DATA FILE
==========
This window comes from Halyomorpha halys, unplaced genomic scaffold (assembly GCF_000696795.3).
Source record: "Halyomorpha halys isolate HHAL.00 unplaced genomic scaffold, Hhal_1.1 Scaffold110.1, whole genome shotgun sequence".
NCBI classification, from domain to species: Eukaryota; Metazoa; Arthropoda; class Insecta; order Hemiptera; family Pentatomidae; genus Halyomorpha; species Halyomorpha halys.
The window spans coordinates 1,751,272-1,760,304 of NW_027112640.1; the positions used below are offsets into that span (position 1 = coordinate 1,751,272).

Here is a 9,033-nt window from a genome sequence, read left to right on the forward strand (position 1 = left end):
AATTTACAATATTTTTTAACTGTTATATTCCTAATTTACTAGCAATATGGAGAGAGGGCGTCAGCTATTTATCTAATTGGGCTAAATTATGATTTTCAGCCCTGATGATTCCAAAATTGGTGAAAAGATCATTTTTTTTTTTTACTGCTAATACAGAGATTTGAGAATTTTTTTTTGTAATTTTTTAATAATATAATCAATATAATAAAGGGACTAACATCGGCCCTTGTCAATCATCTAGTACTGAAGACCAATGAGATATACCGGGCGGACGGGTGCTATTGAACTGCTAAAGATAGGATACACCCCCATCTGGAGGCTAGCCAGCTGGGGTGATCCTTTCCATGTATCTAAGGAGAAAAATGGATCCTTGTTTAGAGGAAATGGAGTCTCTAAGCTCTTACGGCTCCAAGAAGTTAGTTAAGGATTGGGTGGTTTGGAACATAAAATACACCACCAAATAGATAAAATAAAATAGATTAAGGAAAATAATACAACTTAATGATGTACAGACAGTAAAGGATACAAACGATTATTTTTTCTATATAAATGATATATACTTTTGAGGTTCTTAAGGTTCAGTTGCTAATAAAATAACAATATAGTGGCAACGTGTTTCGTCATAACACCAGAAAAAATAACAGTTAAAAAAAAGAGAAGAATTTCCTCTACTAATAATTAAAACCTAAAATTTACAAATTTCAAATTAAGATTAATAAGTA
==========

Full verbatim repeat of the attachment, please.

This window comes from Halyomorpha halys, unplaced genomic scaffold (assembly GCF_000696795.3).
Source record: "Halyomorpha halys isolate HHAL.00 unplaced genomic scaffold, Hhal_1.1 Scaffold110.1, whole genome shotgun sequence".
NCBI classification, from domain to species: Eukaryota; Metazoa; Arthropoda; class Insecta; order Hemiptera; family Pentatomidae; genus Halyomorpha; species Halyomorpha halys.
The window spans coordinates 1,751,272-1,760,304 of NW_027112640.1; the positions used below are offsets into that span (position 1 = coordinate 1,751,272).

Here is a 9,033-nt window from a genome sequence, read left to right on the forward strand (position 1 = left end):
AATTTACAATATTTTTTAACTGTTATATTCCTAATTTACTAGCAATATGGAGAGAGGGCGTCAGCTATTTATCTAATTGGGCTAAATTATGATTTTCAGCCCTGATGATTCCAAAATTGGTGAAAAGATCATTTTTTTTTTTTACTGCTAATACAGAGATTTGAGAATTTTTTTTTGTAATTTTTTAATAATATAATCAATATAATAAAGGGACTAACATCGGCCCTTGTCAATCATCTAGTACTGAAGACCAATGAGATATACCGGGCGGACGGGTGCTATTGAACTGCTAAAGATAGGATACACCCCCATCTGGAGGCTAGCCAGCTGGGGTGATCCTTTCCATGTATCTAAGGAGAAAAATGGATCCTTGTTTAGAGGAAATGGAGTCTCTAAGCTCTTACGGCTCCAAGAAGTTAGTTAAGGATTGGGTGGTTTGGAACATAAAATACACCACCAAATAGATAAAATAAAATAGATTAAGGAAAATAATACAACTTAATGATGTACAGACAGTAAAGGATACAAACGATTATTTTTTCTATATAAATGATATATACTTTTGAGGTTCTTAAGGTTCAGTTGCTAATAAAATAACAATATAGTGGCAACGTGTTTCGTCATAACACCAGAAAAAATAACAGTTAAAAAAAAGAGAAGAATTTCCTCTACTAATAATTAAAACCTAAAATTTACAAATTTCAAATTAAGATTAATAAGTA